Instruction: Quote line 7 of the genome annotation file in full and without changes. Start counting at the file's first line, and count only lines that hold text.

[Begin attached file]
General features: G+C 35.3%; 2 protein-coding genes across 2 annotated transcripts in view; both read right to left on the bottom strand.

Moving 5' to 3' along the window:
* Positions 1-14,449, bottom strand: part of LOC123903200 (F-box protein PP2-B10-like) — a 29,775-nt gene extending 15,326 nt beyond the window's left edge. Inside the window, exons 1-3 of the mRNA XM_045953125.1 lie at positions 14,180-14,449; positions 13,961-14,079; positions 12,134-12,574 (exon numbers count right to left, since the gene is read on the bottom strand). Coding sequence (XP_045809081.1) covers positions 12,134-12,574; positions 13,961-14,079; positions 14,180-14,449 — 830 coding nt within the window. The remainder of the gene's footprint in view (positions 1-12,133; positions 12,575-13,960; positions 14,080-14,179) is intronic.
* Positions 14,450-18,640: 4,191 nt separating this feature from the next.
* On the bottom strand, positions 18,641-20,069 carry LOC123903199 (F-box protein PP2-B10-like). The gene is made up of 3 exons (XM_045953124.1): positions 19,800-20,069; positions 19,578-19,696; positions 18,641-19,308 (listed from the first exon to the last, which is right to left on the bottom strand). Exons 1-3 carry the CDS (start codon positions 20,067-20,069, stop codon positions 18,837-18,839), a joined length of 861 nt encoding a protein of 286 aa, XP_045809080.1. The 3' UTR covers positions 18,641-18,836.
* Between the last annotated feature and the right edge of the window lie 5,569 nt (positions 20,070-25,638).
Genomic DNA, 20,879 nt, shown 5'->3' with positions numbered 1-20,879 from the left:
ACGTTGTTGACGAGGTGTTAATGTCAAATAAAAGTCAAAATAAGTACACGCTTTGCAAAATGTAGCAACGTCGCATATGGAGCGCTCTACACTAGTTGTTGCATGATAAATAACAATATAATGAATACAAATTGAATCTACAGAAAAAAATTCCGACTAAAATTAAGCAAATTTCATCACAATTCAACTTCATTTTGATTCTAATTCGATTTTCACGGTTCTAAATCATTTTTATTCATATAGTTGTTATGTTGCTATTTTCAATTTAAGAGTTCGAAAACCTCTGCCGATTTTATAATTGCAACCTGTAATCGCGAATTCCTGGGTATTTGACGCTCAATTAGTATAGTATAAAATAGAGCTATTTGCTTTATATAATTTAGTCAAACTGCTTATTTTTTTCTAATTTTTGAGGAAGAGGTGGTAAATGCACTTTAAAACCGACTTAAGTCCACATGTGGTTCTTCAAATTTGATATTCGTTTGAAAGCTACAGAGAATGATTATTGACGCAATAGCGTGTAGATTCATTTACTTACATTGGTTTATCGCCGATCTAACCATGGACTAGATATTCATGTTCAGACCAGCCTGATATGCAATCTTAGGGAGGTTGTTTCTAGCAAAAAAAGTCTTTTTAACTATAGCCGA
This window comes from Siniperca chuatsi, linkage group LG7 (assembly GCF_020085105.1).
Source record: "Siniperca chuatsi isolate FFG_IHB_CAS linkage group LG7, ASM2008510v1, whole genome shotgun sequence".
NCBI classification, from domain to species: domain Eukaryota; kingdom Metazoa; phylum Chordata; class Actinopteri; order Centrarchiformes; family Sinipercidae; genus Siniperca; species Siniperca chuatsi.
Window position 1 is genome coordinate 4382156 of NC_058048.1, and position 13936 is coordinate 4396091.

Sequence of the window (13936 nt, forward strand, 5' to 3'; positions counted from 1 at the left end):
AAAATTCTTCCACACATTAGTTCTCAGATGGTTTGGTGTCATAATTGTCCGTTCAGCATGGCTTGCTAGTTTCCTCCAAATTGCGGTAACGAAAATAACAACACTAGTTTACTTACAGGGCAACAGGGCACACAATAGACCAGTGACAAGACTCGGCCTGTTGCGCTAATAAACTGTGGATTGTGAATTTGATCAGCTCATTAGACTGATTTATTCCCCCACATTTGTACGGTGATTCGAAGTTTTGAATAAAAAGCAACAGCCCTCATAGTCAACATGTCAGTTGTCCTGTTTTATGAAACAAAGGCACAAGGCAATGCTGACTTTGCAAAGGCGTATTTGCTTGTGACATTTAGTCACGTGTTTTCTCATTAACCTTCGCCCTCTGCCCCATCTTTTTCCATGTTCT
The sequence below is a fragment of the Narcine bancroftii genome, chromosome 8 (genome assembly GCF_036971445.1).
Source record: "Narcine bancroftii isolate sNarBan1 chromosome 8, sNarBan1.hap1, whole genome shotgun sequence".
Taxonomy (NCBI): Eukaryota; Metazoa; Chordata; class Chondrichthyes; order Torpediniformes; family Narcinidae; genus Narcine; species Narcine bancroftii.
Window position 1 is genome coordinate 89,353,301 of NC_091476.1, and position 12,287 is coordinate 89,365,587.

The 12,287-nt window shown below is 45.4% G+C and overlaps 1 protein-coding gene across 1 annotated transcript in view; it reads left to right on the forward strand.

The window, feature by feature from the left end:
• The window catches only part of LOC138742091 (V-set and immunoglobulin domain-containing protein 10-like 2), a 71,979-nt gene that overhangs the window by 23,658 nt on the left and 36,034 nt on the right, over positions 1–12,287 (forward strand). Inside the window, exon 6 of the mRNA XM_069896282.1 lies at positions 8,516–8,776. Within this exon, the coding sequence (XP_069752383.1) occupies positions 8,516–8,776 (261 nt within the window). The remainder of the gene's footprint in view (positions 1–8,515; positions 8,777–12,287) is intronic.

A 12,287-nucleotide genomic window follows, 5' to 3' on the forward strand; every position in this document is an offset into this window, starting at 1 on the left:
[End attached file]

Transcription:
Genomic DNA, 20,879 nt, shown 5'->3' with positions numbered 1-20,879 from the left: